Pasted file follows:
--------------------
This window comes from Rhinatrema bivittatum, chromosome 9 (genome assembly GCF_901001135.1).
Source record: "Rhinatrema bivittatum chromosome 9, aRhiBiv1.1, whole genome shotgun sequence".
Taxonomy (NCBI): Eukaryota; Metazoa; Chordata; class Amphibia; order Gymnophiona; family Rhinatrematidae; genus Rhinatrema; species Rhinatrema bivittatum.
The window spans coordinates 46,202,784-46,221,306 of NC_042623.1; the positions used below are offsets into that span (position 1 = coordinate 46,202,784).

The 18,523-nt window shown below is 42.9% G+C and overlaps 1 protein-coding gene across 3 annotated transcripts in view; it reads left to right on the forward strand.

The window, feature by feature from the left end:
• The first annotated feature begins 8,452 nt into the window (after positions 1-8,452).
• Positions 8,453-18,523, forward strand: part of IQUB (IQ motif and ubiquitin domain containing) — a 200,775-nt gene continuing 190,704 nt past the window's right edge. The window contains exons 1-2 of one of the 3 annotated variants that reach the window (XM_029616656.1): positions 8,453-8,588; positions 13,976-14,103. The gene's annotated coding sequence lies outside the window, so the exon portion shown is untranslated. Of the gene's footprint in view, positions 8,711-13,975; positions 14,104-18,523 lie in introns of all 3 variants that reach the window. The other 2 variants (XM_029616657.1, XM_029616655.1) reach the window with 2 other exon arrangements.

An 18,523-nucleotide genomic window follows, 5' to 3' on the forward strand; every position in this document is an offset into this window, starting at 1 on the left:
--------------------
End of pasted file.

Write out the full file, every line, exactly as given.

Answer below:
This window comes from Rhinatrema bivittatum, chromosome 9 (genome assembly GCF_901001135.1).
Source record: "Rhinatrema bivittatum chromosome 9, aRhiBiv1.1, whole genome shotgun sequence".
Taxonomy (NCBI): Eukaryota; Metazoa; Chordata; class Amphibia; order Gymnophiona; family Rhinatrematidae; genus Rhinatrema; species Rhinatrema bivittatum.
The window spans coordinates 46,202,784-46,221,306 of NC_042623.1; the positions used below are offsets into that span (position 1 = coordinate 46,202,784).

The 18,523-nt window shown below is 42.9% G+C and overlaps 1 protein-coding gene across 3 annotated transcripts in view; it reads left to right on the forward strand.

The window, feature by feature from the left end:
• The first annotated feature begins 8,452 nt into the window (after positions 1-8,452).
• Positions 8,453-18,523, forward strand: part of IQUB (IQ motif and ubiquitin domain containing) — a 200,775-nt gene continuing 190,704 nt past the window's right edge. The window contains exons 1-2 of one of the 3 annotated variants that reach the window (XM_029616656.1): positions 8,453-8,588; positions 13,976-14,103. The gene's annotated coding sequence lies outside the window, so the exon portion shown is untranslated. Of the gene's footprint in view, positions 8,711-13,975; positions 14,104-18,523 lie in introns of all 3 variants that reach the window. The other 2 variants (XM_029616657.1, XM_029616655.1) reach the window with 2 other exon arrangements.

An 18,523-nucleotide genomic window follows, 5' to 3' on the forward strand; every position in this document is an offset into this window, starting at 1 on the left: